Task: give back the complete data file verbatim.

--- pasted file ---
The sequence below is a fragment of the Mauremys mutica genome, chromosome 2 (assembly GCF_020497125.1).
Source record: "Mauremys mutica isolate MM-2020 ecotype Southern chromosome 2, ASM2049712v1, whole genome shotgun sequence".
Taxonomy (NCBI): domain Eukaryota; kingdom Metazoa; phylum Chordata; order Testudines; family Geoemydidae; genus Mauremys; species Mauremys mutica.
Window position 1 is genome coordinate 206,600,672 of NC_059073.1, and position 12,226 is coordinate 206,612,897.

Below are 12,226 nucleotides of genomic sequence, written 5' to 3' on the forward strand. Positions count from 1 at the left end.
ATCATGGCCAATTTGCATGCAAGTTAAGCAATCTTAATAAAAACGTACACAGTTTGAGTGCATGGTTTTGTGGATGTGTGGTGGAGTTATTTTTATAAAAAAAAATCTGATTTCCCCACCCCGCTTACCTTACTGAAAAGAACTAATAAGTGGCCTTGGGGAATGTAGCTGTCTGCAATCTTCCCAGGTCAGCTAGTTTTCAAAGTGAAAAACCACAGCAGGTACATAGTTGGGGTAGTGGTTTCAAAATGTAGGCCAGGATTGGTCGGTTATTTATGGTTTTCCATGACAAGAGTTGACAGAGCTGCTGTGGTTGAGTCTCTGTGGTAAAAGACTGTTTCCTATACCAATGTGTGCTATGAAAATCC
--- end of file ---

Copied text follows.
The sequence below is a fragment of the Mauremys mutica genome, chromosome 2 (assembly GCF_020497125.1).
Source record: "Mauremys mutica isolate MM-2020 ecotype Southern chromosome 2, ASM2049712v1, whole genome shotgun sequence".
Taxonomy (NCBI): domain Eukaryota; kingdom Metazoa; phylum Chordata; order Testudines; family Geoemydidae; genus Mauremys; species Mauremys mutica.
Window position 1 is genome coordinate 206,600,672 of NC_059073.1, and position 12,226 is coordinate 206,612,897.

Below are 12,226 nucleotides of genomic sequence, written 5' to 3' on the forward strand. Positions count from 1 at the left end.
ATCATGGCCAATTTGCATGCAAGTTAAGCAATCTTAATAAAAACGTACACAGTTTGAGTGCATGGTTTTGTGGATGTGTGGTGGAGTTATTTTTATAAAAAAAAATCTGATTTCCCCACCCCGCTTACCTTACTGAAAAGAACTAATAAGTGGCCTTGGGGAATGTAGCTGTCTGCAATCTTCCCAGGTCAGCTAGTTTTCAAAGTGAAAAACCACAGCAGGTACATAGTTGGGGTAGTGGTTTCAAAATGTAGGCCAGGATTGGTCGGTTATTTATGGTTTTCCATGACAAGAGTTGACAGAGCTGCTGTGGTTGAGTCTCTGTGGTAAAAGACTGTTTCCTATACCAATGTGTGCTATGAAAATCC